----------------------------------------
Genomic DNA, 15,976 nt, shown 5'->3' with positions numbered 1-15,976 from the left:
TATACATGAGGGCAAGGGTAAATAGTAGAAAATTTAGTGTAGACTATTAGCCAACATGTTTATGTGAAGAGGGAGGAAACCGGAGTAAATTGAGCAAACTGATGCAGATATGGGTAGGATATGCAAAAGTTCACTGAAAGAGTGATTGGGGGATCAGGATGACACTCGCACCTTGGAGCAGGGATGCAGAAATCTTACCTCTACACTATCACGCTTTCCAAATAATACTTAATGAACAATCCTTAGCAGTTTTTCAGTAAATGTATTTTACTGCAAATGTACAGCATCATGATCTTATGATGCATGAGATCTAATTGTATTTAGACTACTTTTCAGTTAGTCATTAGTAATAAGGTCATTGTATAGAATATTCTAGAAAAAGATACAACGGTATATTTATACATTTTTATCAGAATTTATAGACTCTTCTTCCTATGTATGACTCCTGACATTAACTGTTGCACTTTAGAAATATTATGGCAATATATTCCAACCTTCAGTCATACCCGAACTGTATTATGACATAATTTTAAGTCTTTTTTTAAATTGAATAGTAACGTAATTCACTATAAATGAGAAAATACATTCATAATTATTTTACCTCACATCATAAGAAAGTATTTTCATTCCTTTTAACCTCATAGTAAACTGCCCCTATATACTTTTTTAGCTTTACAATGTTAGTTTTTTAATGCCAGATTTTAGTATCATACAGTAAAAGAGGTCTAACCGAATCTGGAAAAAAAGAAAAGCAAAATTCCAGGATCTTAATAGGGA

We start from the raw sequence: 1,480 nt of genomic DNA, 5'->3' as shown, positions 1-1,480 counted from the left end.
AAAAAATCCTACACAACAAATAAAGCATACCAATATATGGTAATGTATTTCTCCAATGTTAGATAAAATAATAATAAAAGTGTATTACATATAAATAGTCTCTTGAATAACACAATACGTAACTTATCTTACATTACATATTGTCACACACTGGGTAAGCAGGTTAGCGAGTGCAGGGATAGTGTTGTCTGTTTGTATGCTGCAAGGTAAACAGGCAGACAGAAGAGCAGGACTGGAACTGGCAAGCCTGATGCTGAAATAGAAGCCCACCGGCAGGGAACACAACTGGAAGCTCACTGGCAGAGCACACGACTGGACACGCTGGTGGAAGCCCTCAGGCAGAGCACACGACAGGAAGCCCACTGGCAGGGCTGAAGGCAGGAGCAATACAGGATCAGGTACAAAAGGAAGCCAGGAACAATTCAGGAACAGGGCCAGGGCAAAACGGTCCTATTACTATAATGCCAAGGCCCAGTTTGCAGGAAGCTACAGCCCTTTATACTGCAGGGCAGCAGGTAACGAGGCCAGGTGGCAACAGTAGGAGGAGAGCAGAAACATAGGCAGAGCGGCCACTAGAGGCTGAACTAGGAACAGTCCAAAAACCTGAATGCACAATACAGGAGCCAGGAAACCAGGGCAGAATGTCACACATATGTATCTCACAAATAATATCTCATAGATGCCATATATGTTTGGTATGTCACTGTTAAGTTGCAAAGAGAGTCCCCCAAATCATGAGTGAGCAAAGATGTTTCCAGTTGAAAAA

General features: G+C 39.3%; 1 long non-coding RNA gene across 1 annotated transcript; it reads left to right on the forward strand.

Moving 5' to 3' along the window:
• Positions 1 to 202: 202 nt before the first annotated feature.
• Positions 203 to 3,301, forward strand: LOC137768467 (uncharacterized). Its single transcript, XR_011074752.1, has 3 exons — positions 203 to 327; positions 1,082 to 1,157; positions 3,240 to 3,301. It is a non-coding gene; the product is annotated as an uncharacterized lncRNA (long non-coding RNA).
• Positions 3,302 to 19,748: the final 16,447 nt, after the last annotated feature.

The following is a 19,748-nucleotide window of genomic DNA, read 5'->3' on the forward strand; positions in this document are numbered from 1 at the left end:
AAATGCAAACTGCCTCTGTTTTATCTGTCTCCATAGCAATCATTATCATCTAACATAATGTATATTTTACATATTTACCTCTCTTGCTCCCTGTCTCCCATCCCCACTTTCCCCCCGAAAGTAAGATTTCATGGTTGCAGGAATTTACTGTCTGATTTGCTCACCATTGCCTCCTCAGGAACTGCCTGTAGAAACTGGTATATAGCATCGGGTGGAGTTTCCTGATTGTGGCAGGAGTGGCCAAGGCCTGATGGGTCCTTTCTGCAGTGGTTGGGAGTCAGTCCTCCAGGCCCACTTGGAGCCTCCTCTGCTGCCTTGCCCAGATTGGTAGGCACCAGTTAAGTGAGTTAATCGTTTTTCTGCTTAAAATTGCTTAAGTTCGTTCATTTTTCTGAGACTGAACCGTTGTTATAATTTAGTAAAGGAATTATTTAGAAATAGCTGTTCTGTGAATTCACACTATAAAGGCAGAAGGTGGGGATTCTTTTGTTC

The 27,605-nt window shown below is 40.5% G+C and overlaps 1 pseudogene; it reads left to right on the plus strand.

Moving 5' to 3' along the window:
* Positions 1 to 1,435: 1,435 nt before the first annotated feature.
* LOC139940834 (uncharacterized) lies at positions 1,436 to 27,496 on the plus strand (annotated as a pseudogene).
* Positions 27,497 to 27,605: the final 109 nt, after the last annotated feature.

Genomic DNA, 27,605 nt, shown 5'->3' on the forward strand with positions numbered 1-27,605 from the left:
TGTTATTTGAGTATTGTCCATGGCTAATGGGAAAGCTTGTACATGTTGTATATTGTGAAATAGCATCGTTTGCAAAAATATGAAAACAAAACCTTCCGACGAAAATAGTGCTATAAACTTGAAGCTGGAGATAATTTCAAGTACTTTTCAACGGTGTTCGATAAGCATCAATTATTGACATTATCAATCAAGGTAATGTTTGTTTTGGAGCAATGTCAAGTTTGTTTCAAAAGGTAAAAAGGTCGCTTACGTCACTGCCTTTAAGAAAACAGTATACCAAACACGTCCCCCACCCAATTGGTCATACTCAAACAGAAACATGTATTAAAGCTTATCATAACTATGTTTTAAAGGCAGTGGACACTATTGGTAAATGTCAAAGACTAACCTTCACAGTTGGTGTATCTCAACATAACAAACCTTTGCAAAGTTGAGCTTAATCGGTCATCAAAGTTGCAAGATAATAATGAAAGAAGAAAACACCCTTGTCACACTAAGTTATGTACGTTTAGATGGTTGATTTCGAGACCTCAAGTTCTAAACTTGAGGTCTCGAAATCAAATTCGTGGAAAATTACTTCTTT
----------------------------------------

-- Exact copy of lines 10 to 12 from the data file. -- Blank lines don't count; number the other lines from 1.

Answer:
The following is a 19,748-nucleotide window of genomic DNA, read 5'->3' on the forward strand; positions in this document are numbered from 1 at the left end:
AAATGCAAACTGCCTCTGTTTTATCTGTCTCCATAGCAATCATTATCATCTAACATAATGTATATTTTACATATTTACCTCTCTTGCTCCCTGTCTCCCATCCCCACTTTCCCCCCGAAAGTAAGATTTCATGGTTGCAGGAATTTACTGTCTGATTTGCTCACCATTGCCTCCTCAGGAACTGCCTGTAGAAACTGGTATATAGCATCGGGTGGAGTTTCCTGATTGTGGCAGGAGTGGCCAAGGCCTGATGGGTCCTTTCTGCAGTGGTTGGGAGTCAGTCCTCCAGGCCCACTTGGAGCCTCCTCTGCTGCCTTGCCCAGATTGGTAGGCACCAGTTAAGTGAGTTAATCGTTTTTCTGCTTAAAATTGCTTAAGTTCGTTCATTTTTCTGAGACTGAACCGTTGTTATAATTTAGTAAAGGAATTATTTAGAAATAGCTGTTCTGTGAATTCACACTATAAAGGCAGAAGGTGGGGATTCTTTTGTTC

The 27,605-nt window shown below is 40.5% G+C and overlaps 1 pseudogene; it reads left to right on the plus strand.